The Trump administration’s efforts to get convicted criminal aliens off of our streets and out of the country was dealt a setback this week, thanks to the U.S. Supreme Court.
A majority in Sessions v. Dimaya held that a part of the Immigration and Nationality Act (INA) used to deport criminal aliens was unconstitutionally “vague.” Fortunately, this is a problem Congress could easily remedy with a very simple legislative fix. Only those opposed to safeguarding the public from convicted felons could possibly oppose it.
At issue was a provision of the INA that defines what a “crime of violence” is for purposes of removal proceedings. Under federal law, if an alien is convicted of an “aggravated felony,” he is subject to deportation even if he is in the country legally. The INA has a long list of specific offenses that fit the “aggravated felony” definition, one of which is a “crime of violence” punishable by at least a year in prison.
The man at the center of this case, James Dimaya, is a lawful permanent resident alien from the Philippines. The U.S. moved to deport him after his second felony conviction for first-degree burglary under California law. An immigration court ordered Dimaya’s deportation because it found that first-degree burglary met the “crime of violence” definition.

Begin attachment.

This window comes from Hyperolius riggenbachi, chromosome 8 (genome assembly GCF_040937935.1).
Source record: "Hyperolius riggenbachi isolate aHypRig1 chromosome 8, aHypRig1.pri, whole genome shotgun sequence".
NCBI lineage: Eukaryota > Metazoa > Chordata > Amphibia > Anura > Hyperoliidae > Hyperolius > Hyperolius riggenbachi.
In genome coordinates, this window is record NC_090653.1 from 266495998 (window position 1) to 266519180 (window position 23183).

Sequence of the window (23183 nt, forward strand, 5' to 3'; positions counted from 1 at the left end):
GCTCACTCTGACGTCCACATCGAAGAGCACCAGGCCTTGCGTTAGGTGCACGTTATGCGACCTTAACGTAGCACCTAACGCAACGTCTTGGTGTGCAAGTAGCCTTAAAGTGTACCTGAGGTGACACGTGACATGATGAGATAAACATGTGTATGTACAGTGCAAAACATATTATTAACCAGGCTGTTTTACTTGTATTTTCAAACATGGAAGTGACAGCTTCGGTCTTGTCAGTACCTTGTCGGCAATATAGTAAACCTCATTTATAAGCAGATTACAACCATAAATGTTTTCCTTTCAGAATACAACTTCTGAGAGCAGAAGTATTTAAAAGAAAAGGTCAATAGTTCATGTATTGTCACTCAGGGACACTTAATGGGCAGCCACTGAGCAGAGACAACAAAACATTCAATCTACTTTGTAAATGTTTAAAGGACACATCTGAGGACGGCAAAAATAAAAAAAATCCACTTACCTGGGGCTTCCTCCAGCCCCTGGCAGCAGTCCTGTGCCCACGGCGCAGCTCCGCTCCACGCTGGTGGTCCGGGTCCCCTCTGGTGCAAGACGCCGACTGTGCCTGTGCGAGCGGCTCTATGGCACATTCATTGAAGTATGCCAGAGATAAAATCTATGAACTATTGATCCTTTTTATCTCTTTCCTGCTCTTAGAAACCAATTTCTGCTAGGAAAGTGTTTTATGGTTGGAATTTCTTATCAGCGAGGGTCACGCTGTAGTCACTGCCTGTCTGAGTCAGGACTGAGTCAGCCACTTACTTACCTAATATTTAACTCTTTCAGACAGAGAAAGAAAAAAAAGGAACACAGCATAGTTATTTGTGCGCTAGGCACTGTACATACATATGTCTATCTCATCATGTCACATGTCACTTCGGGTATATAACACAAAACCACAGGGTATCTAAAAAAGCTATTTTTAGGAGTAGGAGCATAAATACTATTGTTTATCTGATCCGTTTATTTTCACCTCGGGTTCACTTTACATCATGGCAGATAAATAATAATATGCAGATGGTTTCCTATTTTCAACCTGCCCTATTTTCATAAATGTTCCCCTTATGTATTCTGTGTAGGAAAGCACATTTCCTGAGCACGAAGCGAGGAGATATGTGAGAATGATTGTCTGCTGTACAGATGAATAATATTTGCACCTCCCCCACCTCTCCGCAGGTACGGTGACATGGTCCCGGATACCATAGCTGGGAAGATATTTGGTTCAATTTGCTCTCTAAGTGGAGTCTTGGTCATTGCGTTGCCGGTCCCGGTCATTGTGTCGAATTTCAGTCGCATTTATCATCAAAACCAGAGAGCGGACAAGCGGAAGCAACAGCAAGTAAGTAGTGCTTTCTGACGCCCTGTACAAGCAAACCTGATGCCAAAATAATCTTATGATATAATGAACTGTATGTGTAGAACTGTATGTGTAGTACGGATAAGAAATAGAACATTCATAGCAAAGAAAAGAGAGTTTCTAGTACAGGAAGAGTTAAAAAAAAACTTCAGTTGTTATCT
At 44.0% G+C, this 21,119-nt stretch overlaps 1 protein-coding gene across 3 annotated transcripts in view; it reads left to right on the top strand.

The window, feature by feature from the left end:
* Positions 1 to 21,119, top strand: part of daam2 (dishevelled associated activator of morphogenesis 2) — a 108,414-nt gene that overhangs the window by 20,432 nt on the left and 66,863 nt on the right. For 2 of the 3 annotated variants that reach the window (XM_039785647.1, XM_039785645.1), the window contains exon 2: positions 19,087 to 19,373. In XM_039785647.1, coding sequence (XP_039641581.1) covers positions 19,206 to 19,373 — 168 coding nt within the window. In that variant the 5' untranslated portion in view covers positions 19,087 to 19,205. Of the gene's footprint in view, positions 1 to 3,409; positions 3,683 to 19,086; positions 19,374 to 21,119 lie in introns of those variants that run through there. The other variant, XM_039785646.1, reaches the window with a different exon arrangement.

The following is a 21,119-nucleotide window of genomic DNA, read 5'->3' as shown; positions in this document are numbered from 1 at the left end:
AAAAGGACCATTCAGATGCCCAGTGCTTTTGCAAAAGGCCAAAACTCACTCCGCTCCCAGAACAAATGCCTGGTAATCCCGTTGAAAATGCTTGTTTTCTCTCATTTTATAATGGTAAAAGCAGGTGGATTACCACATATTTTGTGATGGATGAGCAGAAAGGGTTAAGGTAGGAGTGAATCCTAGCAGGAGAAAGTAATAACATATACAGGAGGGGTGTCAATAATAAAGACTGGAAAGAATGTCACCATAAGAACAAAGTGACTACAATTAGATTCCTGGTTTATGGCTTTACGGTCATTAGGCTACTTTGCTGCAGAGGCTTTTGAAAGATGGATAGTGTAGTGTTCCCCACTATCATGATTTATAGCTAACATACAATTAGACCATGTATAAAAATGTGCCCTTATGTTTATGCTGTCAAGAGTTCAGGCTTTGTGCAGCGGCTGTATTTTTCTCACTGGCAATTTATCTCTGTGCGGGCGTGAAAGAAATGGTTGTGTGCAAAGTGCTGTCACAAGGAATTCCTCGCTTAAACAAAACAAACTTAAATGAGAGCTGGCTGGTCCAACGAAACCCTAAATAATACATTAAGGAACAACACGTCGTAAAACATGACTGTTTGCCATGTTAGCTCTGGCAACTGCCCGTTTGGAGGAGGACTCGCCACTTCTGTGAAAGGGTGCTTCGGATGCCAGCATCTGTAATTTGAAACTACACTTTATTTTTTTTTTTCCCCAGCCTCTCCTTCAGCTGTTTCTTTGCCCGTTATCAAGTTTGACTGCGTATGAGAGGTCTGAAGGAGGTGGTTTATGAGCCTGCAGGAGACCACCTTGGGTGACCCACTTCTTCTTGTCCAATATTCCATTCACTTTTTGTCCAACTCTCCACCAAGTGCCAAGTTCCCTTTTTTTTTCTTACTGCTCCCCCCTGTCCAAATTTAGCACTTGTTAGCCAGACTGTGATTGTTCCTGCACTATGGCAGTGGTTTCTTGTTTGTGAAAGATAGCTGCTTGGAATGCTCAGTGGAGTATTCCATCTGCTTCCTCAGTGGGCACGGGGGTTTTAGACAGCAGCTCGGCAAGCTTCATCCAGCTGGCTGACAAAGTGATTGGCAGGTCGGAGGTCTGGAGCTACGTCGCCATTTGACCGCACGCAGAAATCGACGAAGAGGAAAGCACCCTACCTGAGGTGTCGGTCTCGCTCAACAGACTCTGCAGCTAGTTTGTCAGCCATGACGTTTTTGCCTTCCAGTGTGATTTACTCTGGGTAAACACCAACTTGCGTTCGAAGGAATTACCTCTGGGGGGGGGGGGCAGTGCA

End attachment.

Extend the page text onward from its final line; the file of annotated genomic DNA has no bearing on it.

Why? Because a “crime of violence” is further defined in federal law as any felony that poses “a substantial risk that physical force against the person or property of another may be used in the course of committing the offense.”
The immigration court believed that such a risk is present in a first-degree burglary when a criminal is breaking into an occupied residence. However, the Ninth Circuit Court of Appeals and the U.S. Supreme Court decided that the law was unconstitutionally vague. Justice Neil Gorsuch wrote an insightful concurring opinion in which he talked about the dangers of vague laws like this one that can lead to the arbitrary exercise of governmental power: